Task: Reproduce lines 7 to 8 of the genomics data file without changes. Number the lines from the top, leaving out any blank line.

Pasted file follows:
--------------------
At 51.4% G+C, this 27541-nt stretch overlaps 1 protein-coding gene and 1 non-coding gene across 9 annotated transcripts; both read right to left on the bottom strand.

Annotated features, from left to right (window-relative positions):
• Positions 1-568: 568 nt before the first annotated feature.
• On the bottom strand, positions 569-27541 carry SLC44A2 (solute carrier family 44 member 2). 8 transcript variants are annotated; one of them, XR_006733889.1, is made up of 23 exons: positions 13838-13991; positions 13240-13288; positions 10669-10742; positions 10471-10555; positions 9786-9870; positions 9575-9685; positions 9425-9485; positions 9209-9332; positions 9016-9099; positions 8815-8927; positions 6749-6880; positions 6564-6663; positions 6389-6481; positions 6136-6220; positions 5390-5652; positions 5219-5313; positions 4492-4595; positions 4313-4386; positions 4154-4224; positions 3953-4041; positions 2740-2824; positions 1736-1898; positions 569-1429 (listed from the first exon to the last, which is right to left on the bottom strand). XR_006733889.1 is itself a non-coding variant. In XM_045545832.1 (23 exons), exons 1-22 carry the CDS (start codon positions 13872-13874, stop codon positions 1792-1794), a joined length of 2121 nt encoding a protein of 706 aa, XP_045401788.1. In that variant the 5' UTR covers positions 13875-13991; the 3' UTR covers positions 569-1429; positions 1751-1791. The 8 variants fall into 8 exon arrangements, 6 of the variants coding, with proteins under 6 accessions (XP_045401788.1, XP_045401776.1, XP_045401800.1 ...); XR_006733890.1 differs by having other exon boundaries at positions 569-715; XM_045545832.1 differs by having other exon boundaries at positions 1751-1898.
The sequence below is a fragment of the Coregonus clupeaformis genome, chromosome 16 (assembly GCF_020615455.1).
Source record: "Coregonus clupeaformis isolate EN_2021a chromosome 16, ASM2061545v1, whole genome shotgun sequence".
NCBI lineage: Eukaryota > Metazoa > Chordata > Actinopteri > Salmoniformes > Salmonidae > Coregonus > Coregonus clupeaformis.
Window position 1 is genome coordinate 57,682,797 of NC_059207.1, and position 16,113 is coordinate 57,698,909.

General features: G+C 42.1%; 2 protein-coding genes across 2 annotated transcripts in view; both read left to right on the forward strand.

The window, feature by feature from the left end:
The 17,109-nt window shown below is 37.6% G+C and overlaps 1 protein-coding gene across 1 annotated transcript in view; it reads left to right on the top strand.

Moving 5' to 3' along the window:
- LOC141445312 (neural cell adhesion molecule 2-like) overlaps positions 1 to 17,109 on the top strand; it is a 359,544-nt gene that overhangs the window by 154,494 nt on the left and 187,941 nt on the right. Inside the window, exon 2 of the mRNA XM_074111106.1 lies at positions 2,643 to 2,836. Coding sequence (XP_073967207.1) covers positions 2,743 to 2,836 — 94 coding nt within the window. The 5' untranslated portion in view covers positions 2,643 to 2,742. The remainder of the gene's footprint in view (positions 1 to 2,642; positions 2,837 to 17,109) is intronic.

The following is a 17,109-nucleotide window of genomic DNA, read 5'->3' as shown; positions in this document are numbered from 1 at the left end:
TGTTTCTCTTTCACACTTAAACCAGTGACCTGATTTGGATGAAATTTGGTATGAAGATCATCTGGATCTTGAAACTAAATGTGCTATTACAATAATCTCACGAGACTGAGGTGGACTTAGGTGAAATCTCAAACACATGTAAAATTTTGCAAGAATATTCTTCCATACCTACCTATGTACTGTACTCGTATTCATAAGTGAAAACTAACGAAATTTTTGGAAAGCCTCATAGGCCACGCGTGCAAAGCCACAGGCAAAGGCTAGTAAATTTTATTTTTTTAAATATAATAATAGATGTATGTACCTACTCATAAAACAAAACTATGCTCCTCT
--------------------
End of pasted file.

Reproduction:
NCBI lineage: Eukaryota > Metazoa > Chordata > Actinopteri > Salmoniformes > Salmonidae > Coregonus > Coregonus clupeaformis.
Window position 1 is genome coordinate 57,682,797 of NC_059207.1, and position 16,113 is coordinate 57,698,909.